By Rachel Dovey.
California’s newest housing law is about to be tested.
Last week, developer West Berkeley Investments (a subsidiary of Blake Griggs) cited SB 35 when filing its application for a controversial project that’s been tied up in zoning and environmental review for the last half-decade. The law allows the developer to bypass local oversight in exchange for making 50 percent of the units affordable, Berkeleyside reports. It’s the first to cite the law since it was enacted in January, according to the San Francisco Chronicle.
SB 35 is, in part, a reaction to California cities’ notorious noncompliance with state housing law. Much like laws in New Jersey and Washington, housing element law requires cities to plan for their “fair share” of housing in line with regional growth estimates. But many municipalities (around half, according to an Orange County Register story from 2013) just don’t update their housing elements, as Next City has covered, and the law doesn’t have any teeth. SB 35 says that any municipality not meeting its regional housing requirements needs to allow “over-the-counter approval” for a project that meets certain zoning requirements, according to Berkeleyside.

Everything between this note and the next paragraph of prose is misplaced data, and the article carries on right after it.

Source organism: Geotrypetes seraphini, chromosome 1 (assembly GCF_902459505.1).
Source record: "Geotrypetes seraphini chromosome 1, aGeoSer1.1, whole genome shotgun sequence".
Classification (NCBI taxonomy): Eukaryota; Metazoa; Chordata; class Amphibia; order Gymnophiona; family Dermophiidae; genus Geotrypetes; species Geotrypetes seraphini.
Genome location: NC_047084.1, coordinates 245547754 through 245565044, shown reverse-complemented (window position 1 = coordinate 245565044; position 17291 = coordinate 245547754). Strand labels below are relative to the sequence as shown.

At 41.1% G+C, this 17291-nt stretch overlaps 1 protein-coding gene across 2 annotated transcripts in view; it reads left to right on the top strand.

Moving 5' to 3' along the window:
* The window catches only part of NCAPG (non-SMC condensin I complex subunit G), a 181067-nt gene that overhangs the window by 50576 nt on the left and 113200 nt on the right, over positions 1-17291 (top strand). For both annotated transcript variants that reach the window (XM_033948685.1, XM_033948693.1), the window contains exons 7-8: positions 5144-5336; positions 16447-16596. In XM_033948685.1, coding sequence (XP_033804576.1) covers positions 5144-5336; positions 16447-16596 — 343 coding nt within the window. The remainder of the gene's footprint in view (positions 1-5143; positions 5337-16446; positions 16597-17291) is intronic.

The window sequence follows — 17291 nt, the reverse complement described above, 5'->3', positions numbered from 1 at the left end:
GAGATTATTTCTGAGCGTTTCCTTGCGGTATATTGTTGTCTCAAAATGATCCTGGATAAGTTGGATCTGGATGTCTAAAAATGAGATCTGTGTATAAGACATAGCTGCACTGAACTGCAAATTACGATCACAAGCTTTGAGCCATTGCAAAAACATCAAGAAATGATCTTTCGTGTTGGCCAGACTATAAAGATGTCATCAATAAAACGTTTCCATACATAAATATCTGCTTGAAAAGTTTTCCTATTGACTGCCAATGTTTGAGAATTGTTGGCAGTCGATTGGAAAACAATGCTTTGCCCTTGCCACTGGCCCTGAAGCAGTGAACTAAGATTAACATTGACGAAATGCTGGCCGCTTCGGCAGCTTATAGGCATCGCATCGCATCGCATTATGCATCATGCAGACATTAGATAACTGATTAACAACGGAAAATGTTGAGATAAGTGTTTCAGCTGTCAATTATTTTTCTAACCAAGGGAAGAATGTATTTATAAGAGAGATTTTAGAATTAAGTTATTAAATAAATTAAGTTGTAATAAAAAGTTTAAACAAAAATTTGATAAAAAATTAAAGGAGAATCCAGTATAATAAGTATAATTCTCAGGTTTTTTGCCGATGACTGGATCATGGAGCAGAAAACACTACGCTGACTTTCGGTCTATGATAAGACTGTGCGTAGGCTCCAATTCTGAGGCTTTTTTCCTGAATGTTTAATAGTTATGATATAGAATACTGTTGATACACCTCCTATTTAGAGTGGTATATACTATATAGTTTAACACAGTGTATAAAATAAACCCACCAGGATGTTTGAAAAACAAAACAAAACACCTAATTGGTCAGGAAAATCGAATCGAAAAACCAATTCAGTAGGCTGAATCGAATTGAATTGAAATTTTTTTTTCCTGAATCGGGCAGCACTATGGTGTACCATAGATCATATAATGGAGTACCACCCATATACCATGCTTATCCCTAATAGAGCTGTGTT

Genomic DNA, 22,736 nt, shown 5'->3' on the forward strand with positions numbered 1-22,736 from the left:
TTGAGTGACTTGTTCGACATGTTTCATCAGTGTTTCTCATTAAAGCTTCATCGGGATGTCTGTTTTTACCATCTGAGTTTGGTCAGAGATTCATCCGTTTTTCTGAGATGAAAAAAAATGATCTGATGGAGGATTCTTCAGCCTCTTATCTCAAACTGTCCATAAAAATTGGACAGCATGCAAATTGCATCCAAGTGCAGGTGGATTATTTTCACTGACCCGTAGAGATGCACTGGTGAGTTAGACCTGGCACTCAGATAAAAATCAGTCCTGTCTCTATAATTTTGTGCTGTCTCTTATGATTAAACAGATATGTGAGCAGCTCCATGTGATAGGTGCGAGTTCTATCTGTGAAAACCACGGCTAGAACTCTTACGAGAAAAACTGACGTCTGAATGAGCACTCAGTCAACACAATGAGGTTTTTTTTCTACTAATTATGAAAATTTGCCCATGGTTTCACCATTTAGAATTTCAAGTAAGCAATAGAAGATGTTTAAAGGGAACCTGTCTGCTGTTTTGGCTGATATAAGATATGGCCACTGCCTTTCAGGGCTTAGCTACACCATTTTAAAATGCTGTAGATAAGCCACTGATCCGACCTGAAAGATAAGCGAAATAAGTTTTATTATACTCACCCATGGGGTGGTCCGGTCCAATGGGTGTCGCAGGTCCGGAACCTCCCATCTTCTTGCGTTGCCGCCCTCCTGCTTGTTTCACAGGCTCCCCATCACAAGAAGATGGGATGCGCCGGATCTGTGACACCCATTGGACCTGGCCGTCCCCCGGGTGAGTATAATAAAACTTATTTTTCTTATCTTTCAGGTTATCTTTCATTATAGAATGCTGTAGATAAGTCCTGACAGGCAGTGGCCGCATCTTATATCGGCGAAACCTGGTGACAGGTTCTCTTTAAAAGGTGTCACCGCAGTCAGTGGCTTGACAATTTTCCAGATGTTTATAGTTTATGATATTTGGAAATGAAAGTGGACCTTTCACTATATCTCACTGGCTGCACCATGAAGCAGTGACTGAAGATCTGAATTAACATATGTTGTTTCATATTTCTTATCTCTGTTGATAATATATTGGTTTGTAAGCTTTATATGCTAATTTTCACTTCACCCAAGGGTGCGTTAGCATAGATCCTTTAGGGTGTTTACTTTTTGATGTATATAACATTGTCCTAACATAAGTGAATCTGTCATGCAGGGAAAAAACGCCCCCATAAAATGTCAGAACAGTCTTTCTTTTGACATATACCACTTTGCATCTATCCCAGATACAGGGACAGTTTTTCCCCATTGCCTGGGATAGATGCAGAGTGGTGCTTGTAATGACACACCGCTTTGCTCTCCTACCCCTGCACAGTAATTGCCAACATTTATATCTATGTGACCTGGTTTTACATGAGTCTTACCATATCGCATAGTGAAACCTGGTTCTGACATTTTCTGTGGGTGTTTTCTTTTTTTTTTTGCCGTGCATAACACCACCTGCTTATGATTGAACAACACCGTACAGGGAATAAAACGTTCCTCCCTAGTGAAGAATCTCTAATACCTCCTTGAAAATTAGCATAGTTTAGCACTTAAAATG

State senator Scott Weiner, who proposed the law, immediately sent out a congratulatory tweet.